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Friday, June 21, 2024

An Unconventional Country Home In The Southern Highlands

Directors of Other Architects, Grace Mortlock and David Neustein, describe the quintessential modern Australian country house as a ‘machine for living in’ that dramatises the idea of dwelling in the landscape, by exaggerating the harshness and remoteness of its setting. 

Their recent project, Highlands House, offers a deliberately different experience. Rather than defined rooms, this project adopts an older and more universal mode of country living, where generations of people have lived in simple, open structures. 

The modestly sized home seeks not to be a bold architectural statement, but simply, part of the fabric of ordinary life – exactly as Other Architects intended. 

The Magic Of City Living, With Dean Bryant and Mathew Frank

Inner city living feels surprisingly uncommon for Australians, and yet those who choose to dwell in the CBD are passionate about doing so. Dean Bryant and Mathew Frank are two of those people!

The pair of theatre professionals (a writer/director, and composer/music director respectively) have lived in their beautiful art deco apartment in a 100-year-old building for the last ten years. In our new series, The Urbanists, in partnership with the City of Melbourne with support from the Victorian Government – we picked the couple’s brains about the places they frequent in the city, the activities they spend the day doing and why they love living right in the thick of things.

And Melbourne? More like Manhattan! Those city views are giving us Big Apple vibes – but better.

A Delightfully Rustic, Country Style Getaway in South Gippsland

Just looking at photos of Marge’s Cottage, it’s hard not to feel instantly relaxed. Located in Poowong, South Gippsland (about 90 minutes from Melbourne), this perfectly idyllic Airbnb looks right out of the pages of Country Style magazine.

Owner Cheryl Guzzardi shares how this once rundown cottage came to be a dreamy accommodation spot.

Winter Garden Tips With Phillip Withers!

GardensWinter Garden Tips With Phillip Withers!


Now’s the time to mulch ready for spring, before the sun starts to shine down onto the bare soil. Mulching can also help to put healthy nutrients such as nitrogen back in the soil, and increase water retention in time for summer.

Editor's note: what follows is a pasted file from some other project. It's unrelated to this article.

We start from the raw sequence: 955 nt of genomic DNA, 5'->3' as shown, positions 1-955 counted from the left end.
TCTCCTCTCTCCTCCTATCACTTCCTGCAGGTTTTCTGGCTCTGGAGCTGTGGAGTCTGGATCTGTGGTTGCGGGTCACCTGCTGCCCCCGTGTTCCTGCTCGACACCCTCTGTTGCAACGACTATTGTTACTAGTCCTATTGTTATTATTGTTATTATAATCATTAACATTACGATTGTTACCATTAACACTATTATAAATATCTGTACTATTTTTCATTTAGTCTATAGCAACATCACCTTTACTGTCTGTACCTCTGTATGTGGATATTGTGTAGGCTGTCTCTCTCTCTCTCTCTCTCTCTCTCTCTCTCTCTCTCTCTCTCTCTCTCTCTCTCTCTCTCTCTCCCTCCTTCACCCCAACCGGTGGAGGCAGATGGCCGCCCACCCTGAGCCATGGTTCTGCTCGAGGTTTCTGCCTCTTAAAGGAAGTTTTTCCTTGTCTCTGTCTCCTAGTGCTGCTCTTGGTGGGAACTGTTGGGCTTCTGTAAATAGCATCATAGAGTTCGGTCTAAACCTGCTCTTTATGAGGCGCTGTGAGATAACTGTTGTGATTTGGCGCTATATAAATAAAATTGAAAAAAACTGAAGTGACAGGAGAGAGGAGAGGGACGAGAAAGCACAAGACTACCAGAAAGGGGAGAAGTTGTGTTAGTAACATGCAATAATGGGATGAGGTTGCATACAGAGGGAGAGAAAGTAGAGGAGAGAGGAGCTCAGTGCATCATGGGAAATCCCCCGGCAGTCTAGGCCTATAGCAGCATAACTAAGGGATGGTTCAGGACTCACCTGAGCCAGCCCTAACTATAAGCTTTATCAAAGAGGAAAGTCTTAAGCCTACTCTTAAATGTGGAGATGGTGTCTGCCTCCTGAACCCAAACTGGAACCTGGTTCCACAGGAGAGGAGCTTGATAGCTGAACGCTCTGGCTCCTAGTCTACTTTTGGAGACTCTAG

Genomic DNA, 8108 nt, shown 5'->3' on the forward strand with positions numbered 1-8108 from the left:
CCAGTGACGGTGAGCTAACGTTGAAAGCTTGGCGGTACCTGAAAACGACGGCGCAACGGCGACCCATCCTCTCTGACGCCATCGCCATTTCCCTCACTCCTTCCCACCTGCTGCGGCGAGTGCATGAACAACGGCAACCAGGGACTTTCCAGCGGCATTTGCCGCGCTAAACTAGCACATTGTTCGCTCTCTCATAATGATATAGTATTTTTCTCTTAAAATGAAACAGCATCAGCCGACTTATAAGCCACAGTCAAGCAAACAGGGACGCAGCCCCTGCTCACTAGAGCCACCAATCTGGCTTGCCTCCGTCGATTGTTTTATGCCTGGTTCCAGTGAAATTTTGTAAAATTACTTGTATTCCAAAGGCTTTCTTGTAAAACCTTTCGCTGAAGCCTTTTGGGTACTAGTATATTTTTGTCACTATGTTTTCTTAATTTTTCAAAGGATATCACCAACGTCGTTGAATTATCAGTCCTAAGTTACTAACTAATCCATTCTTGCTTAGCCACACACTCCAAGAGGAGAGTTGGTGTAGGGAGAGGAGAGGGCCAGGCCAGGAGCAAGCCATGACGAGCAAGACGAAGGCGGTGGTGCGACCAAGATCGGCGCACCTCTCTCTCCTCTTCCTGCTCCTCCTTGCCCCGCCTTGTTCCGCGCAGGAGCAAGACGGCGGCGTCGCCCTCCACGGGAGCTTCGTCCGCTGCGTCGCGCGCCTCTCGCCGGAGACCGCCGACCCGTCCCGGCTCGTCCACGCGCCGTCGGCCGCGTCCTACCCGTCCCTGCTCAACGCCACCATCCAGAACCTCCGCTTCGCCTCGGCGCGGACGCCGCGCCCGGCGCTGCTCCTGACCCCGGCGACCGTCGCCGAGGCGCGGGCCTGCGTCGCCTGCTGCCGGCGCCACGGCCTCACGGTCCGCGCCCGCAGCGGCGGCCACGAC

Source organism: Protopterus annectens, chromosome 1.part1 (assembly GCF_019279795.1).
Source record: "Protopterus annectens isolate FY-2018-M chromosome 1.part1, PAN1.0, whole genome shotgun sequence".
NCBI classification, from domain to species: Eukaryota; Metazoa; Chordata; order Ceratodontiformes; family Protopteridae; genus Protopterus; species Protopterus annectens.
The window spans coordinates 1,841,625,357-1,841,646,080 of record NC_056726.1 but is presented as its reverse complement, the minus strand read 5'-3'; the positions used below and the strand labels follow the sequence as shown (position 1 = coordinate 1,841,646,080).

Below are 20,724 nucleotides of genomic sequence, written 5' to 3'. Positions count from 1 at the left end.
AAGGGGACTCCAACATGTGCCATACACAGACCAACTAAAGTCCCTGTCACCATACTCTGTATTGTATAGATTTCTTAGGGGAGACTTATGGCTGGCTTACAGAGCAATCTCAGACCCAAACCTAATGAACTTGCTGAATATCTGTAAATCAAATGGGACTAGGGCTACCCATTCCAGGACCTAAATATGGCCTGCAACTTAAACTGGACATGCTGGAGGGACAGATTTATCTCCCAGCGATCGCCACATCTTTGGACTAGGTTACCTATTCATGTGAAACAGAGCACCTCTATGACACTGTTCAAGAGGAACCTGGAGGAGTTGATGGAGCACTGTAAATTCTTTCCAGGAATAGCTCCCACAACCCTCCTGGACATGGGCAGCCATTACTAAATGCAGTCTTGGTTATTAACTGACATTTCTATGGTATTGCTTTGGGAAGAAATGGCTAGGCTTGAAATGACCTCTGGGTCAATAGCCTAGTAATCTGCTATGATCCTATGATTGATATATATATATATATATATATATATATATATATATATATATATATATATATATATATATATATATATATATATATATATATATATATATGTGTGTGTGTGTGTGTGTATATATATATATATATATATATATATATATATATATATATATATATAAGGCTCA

Late winter is a great time to consider new planting in the garden. Plants that have been dormant and are starting wake up with warmer soil, and better still, the soil is soft and easy to work with. Increased rainfall in the southern states of Australia can help naturally establish plant life. Ensure you have a consistent program for watering for the initial first few months, then, if you’ve planted the right species, you can turn the tap off once establishment takes place. Using the right plants can adapt a landscape to survive off rainfall alone, such as with Banksia robur.

On balconies or in semi-sheltered areas, consider utilising the many self watering or wicking planters that are now available. These gives a plant’s roots more frequent availability to water, which is especially helpful for situations where rainfall is limited or not available.

Legendary Local Landscape Designer Phillip Withers. Photo – Amelia Stanwix.

The Yarraview garden, where Phillip and team planned their installation for The 2020 Melbourne International Flower + Garden Show, which sadly did not go ahead! Photo – Amelia Stanwix.

Phil at one of his favourite places, Point Addis. Photo – Amelia Stanwix.

Banksia marginata. Photography – Amelia Stanwix.

Photo – Amelia Stanwix.

Photo – Amelia Stanwix.

Photography – Amelia Stanwix.

Photo – Shutterstock, courtesy of Phillip Withers.

Photo – Amelia Stanwix.

Photo – Amelia Stanwix.

Correa Reflexa (also known as ‘native fuschia’). Photography – Amelia Stanwix.

Callistemon and Grevillea.Photography – Amelia Stanwix.

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